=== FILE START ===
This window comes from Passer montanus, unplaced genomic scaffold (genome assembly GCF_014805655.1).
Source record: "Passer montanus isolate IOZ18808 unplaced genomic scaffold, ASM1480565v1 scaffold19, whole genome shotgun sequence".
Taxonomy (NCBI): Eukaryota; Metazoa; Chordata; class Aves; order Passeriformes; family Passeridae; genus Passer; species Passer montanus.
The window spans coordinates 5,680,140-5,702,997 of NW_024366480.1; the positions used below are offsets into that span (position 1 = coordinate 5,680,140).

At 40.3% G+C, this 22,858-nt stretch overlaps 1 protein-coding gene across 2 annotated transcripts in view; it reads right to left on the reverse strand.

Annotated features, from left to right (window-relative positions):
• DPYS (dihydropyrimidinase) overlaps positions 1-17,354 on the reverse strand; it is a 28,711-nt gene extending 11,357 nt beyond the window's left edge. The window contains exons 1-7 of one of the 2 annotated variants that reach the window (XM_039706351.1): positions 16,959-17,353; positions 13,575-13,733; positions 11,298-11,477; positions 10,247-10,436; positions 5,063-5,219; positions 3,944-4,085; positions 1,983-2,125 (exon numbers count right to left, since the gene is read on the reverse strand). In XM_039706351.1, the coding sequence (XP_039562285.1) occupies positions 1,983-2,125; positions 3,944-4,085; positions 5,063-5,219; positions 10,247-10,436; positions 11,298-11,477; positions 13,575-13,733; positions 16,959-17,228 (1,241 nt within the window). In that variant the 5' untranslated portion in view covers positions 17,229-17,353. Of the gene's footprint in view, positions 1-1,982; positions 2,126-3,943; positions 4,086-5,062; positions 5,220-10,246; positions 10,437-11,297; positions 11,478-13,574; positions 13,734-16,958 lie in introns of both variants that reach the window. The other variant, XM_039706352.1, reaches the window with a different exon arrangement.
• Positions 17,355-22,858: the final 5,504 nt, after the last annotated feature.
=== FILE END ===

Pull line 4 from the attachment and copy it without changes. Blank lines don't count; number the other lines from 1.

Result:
The window spans coordinates 5,680,140-5,702,997 of NW_024366480.1; the positions used below are offsets into that span (position 1 = coordinate 5,680,140).